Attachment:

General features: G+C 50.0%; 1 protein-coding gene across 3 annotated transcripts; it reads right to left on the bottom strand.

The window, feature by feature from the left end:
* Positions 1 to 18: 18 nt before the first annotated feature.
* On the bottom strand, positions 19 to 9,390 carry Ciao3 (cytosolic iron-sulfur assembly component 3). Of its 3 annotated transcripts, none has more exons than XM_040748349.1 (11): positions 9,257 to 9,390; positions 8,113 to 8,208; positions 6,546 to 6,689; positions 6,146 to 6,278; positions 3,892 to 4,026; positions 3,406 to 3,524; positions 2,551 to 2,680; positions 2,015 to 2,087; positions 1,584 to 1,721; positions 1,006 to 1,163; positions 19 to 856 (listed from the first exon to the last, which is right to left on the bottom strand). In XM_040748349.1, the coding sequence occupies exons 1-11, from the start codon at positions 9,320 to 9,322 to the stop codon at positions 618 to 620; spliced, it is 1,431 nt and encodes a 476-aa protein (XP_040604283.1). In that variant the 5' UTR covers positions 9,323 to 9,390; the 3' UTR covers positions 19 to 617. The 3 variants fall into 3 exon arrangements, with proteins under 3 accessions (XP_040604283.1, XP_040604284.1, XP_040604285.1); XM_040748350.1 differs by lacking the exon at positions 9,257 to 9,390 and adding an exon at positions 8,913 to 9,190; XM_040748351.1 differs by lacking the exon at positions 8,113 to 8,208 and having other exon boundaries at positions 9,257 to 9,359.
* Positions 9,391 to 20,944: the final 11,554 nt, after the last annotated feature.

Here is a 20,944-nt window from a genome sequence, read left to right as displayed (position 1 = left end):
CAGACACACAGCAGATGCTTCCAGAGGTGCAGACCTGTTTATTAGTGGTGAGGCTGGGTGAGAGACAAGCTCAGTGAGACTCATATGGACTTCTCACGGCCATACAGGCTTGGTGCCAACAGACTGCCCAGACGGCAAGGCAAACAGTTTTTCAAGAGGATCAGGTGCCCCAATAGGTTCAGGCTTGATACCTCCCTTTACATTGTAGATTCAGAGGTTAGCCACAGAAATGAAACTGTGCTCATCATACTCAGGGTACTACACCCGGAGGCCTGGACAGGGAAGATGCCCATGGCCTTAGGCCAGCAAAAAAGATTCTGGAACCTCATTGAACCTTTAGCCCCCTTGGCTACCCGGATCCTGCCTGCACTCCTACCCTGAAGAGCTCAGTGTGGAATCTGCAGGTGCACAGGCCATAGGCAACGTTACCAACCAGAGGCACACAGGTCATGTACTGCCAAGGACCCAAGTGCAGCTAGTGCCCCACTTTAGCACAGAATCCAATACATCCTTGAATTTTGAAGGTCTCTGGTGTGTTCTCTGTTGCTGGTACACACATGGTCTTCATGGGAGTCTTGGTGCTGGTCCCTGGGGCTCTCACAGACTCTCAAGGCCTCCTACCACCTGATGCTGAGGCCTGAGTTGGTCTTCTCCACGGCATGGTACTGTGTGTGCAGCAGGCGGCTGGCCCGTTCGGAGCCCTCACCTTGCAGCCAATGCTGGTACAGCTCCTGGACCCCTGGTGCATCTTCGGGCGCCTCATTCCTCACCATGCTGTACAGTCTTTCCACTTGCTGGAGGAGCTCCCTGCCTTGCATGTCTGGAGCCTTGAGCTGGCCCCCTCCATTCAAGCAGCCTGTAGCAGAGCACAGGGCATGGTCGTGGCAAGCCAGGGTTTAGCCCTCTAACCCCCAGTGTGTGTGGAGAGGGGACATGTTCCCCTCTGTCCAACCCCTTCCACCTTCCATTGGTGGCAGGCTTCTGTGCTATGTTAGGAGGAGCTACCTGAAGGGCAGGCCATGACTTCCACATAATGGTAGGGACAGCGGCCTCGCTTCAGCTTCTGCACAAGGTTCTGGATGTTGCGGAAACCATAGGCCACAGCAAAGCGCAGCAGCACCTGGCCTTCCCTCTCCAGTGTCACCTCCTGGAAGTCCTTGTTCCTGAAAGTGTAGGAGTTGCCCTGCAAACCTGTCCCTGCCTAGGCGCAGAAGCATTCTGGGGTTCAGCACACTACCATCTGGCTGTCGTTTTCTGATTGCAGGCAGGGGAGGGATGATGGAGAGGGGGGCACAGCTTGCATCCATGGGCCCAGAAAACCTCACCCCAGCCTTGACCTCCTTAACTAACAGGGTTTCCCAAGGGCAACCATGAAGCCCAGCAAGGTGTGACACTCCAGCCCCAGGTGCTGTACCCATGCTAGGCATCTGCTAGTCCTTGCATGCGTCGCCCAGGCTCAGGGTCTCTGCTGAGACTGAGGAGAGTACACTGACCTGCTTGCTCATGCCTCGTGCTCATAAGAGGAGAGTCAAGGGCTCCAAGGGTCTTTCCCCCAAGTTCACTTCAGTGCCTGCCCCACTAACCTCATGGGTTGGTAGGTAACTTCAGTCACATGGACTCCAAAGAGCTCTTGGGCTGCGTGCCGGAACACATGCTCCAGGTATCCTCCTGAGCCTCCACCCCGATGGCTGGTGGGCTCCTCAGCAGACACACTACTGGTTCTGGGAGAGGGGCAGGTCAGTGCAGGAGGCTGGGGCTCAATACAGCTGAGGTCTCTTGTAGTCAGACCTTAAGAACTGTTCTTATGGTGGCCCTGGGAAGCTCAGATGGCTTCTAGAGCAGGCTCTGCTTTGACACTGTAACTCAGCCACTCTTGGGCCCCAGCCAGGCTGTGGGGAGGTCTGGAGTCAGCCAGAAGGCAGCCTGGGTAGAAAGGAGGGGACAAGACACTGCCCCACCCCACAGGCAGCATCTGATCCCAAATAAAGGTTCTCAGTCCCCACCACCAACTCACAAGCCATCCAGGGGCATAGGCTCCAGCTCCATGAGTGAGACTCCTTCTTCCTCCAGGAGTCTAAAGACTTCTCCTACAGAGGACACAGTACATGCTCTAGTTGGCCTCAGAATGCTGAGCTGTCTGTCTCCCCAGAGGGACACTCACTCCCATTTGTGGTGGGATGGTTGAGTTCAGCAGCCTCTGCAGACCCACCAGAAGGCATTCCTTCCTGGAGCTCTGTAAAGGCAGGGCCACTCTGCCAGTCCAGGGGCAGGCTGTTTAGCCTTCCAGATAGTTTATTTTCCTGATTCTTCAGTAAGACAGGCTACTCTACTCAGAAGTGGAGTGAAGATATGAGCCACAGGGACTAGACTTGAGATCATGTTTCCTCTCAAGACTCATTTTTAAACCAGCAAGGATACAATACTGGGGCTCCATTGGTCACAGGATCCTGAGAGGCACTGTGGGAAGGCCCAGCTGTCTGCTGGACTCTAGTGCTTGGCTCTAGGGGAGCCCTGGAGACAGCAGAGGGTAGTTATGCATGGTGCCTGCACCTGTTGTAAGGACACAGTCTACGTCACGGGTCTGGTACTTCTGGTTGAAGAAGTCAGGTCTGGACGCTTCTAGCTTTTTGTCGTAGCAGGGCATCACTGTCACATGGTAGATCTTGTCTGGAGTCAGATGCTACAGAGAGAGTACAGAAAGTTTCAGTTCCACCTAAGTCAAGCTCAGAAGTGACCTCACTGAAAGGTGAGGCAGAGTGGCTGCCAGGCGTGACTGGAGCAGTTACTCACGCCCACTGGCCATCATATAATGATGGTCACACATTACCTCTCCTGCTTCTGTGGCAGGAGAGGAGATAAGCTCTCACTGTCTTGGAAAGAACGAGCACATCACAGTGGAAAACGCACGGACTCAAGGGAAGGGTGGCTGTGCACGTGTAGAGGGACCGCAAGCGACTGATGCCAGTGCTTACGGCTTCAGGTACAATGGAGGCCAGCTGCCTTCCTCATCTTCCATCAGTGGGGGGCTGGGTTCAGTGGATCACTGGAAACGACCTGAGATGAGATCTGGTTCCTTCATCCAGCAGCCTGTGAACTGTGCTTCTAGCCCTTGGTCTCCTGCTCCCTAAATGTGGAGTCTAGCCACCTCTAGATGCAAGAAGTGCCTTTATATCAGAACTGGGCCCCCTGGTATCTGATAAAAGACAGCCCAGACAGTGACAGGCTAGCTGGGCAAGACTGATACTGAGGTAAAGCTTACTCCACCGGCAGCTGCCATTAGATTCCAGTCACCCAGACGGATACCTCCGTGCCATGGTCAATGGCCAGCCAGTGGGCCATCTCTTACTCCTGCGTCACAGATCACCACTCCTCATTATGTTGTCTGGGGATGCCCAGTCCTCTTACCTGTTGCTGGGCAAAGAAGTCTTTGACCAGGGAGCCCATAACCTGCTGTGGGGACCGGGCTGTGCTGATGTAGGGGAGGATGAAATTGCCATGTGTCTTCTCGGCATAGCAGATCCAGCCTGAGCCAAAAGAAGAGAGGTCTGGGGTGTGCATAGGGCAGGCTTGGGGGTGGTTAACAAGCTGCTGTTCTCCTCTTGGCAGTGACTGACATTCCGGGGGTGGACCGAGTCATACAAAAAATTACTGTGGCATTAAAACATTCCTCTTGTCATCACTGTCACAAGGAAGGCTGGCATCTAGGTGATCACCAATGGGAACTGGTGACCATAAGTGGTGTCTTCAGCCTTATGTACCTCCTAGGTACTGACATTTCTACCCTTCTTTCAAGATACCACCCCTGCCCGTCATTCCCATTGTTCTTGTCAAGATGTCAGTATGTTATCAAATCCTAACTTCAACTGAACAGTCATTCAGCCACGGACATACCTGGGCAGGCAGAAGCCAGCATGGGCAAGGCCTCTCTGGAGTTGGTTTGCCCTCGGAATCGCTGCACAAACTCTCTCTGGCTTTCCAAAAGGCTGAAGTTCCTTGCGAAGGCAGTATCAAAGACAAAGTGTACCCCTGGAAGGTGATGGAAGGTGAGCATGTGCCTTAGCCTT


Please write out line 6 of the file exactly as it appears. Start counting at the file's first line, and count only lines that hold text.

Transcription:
Here is a 20,944-nt window from a genome sequence, read left to right as displayed (position 1 = left end):